With the exception of the Lower Hunter and the Illawarra, the vast majority of Australia’s resource projects are in remote or sparsely populated areas, some extremely so. Even major regional centres such as Bendigo and Ballarat have no real living memory of major mining operations and our major population centres, especially on the eastern seaboard, do not have an affinity living simpatico with an open cut mine or oil and gas field.

So we thought of resource projects as being in hot and remote areas; places that won’t impinge on our lifestyle or capacity to produce flora, food and fibre. However, a lot of eastern Australia’s productive agricultural areas are also associated with massive conventional and unconventional fossil fuel deposits.

The push to develop these deposits, predominantly thermal coal and unconventional coal seam gas (CSG) deposits, in regions often not used to the concept of co-existence with resource projects and sharing of water resources has caused consternation for both city and country people alike.

Several incidents where community consultation by some proponents and government agencies (Metgasco in NSW Northern Rivers, Bulga Coal in the Hunter Valley), particularly around land access rights and impacts on water resources, led to adversarial situations, and concerns were quickly spread through social media.

We are now seeing the roll-out of retrospective and reactive agreements around land access between industry, landholders and government. These may well have been avoided through consultation with farmers, traditional owners and environmental groups, particularly by government, as to their rights and those of industry under Crown Law, the ownership of the commodity (the Crown), royalties, and environmental obligations for monitoring and rehabilitation.

Recent announcements of potential profit sharing between farmers and resource companies may develop into an interesting precedent in Australia, but appear to be outside direct government regulation (but not facilitation).

The current New South Wales process involving the Land and Water Commissioner and a separate Chief Scientist review into CSG, although the subject of on-going concern and criticism, has clearly taken heed of the community experiences in living with CSG projects in Queensland.

Victoria is in the early stages of community consultation regarding onshore gas projects, although the development of this industry lags behind NSW and QLD due to the proximity and size of the offshore Bass Strait oil and gas fields.

In Queensland, the establishment of regulatory oversight and improved community consultation frameworks has been comparatively reactionary with the introduction of the Gasfields Commission Queensland and the Queensland Competition Authority CSG Regulatory Review: both of which should be seen in the context of the Newman government’s “Green Tape” reduction policy, and also as an afterthought to the commencement of construction of the three main CSG projects.

The varying reactions by governments on the eastern seaboard towards regulation and consultation about (mostly) coal and onshore unconventional gas projects are a result of concerns to a far greater extent from farmers (pasturers and graziers) and in some areas horse stud owners, than the stereotypical “inner-city latte set”. The concerns are significant: competition for and impacts on water and land resources; adequate financial provisioning; and final closure and rehabilitation, to name a few.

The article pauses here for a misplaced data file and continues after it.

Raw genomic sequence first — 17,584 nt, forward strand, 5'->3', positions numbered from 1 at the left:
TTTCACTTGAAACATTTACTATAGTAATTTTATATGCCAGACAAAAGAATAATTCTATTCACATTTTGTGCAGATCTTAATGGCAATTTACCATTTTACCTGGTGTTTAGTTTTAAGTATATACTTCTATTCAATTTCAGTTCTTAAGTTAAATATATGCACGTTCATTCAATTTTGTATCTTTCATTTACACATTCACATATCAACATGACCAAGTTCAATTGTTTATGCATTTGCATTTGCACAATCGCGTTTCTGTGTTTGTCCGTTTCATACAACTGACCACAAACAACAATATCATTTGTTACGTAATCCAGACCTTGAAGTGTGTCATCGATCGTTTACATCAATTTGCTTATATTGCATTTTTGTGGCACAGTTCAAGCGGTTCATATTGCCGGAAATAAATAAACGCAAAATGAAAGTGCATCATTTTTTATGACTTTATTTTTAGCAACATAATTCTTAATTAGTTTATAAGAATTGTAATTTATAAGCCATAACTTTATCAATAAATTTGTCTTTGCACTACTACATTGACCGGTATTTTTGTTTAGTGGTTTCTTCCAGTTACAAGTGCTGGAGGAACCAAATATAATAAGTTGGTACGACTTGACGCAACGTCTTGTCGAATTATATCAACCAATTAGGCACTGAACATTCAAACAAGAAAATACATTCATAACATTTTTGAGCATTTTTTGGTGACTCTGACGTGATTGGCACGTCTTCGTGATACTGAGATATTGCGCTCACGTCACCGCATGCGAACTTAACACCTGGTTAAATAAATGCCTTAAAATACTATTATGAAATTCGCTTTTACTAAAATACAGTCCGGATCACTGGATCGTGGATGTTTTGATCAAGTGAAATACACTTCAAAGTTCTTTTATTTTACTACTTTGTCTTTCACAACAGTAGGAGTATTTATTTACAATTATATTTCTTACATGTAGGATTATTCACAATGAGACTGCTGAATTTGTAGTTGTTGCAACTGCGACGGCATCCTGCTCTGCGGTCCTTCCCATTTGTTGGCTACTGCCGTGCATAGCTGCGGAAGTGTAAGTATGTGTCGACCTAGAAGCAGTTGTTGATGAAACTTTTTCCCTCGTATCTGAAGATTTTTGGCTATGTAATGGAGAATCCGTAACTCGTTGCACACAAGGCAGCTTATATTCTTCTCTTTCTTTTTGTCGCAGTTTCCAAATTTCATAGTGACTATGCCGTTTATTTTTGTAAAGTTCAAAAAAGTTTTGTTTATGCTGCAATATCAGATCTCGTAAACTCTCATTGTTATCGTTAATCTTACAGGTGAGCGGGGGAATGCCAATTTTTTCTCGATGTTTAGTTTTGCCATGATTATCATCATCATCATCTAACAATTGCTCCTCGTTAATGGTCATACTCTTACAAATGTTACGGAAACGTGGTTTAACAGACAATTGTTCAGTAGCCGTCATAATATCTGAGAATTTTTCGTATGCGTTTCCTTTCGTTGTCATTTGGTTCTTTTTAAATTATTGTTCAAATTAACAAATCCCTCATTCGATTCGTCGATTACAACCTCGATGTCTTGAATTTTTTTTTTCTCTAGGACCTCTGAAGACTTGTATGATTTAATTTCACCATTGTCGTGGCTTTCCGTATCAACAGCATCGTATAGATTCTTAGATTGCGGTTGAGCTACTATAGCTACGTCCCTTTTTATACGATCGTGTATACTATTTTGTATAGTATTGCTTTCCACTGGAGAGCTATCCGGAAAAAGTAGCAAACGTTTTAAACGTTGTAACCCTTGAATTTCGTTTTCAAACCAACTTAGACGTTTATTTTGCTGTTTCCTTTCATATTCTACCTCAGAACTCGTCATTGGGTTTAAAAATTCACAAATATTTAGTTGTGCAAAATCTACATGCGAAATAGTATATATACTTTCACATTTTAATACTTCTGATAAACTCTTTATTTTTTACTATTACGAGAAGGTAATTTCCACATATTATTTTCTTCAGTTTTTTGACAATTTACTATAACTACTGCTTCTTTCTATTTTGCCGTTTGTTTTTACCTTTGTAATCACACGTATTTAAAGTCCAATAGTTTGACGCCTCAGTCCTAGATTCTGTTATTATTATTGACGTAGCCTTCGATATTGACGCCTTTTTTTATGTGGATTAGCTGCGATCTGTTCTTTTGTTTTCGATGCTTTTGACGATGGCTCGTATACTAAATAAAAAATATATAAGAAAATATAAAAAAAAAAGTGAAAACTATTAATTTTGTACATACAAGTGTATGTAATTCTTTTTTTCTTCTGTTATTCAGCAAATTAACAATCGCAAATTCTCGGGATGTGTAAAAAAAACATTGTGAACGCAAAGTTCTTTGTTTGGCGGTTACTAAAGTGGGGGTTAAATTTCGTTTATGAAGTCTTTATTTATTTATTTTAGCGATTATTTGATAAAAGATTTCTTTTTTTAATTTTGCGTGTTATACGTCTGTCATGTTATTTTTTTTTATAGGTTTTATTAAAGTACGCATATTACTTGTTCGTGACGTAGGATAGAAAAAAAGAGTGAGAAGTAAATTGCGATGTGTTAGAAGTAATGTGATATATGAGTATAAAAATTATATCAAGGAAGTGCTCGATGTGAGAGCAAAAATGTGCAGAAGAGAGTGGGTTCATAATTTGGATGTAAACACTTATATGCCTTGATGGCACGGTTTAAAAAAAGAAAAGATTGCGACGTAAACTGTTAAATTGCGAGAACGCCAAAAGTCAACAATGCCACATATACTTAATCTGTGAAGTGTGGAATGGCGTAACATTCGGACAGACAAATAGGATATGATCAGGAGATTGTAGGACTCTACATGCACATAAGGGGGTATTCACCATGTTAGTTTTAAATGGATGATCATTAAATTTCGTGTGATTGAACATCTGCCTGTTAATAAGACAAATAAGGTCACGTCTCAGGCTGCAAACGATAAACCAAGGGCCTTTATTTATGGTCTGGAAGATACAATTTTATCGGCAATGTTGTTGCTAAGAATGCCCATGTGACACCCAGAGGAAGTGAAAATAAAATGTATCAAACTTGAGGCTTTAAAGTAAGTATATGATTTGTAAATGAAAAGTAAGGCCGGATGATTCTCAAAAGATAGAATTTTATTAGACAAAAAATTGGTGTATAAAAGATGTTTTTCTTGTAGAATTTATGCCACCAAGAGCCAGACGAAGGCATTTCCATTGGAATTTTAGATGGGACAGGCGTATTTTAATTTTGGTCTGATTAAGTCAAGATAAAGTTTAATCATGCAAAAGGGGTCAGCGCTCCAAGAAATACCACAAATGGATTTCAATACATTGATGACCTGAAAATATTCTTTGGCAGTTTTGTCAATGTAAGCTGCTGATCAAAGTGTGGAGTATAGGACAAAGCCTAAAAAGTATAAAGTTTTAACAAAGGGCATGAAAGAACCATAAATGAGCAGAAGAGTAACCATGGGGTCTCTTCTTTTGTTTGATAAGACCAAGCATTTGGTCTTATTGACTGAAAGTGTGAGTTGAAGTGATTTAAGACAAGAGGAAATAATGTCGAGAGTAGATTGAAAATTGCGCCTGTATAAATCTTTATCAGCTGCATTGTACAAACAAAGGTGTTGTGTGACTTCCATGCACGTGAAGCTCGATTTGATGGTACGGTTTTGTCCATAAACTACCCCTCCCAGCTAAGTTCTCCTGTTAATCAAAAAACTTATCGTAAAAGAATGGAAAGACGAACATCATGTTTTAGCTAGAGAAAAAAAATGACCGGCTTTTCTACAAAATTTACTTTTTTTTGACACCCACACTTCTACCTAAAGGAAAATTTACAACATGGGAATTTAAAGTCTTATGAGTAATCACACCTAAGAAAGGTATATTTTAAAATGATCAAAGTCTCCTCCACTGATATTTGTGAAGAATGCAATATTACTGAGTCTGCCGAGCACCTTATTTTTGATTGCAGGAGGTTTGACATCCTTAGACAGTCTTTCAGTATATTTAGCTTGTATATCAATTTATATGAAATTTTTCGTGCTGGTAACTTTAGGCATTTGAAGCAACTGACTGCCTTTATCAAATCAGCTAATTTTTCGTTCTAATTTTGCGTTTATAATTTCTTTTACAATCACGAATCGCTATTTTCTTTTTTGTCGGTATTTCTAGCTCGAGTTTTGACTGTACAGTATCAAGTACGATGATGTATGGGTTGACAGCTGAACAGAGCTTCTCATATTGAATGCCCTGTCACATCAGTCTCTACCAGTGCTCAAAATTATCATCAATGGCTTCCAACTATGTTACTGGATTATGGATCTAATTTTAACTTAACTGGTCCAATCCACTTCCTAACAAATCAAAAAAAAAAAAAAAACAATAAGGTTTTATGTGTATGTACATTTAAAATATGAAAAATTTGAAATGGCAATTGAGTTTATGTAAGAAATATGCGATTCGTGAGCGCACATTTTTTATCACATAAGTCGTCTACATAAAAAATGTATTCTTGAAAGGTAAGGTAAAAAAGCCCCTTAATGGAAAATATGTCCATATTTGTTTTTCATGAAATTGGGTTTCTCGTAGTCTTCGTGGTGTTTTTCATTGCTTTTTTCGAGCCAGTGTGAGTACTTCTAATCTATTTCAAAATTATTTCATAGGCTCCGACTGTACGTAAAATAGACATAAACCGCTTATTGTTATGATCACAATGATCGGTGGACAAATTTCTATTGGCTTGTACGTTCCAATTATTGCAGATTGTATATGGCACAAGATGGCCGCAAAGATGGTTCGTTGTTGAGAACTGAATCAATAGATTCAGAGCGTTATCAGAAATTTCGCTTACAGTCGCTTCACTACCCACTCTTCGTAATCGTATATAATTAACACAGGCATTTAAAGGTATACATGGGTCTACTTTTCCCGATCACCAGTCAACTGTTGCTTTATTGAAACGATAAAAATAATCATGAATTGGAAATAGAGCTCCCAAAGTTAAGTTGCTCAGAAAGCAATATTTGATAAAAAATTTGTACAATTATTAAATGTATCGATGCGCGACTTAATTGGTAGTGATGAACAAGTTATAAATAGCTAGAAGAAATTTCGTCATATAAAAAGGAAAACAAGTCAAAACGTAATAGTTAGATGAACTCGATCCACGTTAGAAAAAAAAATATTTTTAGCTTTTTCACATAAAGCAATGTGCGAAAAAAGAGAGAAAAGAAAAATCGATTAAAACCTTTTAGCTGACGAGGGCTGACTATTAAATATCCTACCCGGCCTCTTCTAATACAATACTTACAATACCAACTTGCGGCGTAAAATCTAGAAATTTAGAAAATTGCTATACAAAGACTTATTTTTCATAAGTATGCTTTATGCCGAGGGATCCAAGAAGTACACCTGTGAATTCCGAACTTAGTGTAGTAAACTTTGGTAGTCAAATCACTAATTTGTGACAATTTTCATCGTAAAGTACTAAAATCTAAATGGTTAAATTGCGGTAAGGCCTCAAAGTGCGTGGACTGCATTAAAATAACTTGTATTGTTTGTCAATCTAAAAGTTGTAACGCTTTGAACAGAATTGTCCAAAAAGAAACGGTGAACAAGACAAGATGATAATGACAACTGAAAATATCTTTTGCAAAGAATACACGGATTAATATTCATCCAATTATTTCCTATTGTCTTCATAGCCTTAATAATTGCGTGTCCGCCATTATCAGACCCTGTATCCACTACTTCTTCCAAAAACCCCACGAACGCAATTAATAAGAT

But are the concerns in eastern Australia different to those in Mount Isa, Kalgoorlie and Queenstown?

To be blunt, no, but we have to revisit the remoteness and small population sizes of these townships that service major (and long-term) resource projects.

The older established resource towns like Mount Isa, Newman and Kalgoorlie have evolved with the mine(s), give or take the usual boom-bust cycles. It’s too late to establish what the actual baseline environmental conditions, or the ideal co-existence frameworks between pastoralists, miners and traditional owners were in these towns.

Yet the concerns at local and regional levels about water resources, adequate rehabilitation of landscapes and post-mining economies are very similar. In Western Australia, the Pilbara Development Commission is looking at long-term planning to diversify from being solely reliant on mining. There has also been long-overdue progress made in the consideration of and consultation with traditional owners as to how landscapes, including often culturally sacred watercourses and features, should be conserved and rehabilitated.

Australia seems to have accepted that we no longer just “ride the sheep’s back” to prosperity, but also that of the haul truck, liquefied natural gas train and a services sector that has flourished since the deregulatory heyday of the late 20th century. Yet when seemingly conflicting land uses meet, we appear doomed to repeat the mistakes of the past with reactionary, short-term and narrow band-aid approaches.

The onus is on state and federal governments as the owner of our natural resources to better outline to city and country people alike this country’s vision of co-existence with the non-renewable resources sector. Otherwise, the trust that we put in government will continue to erode.

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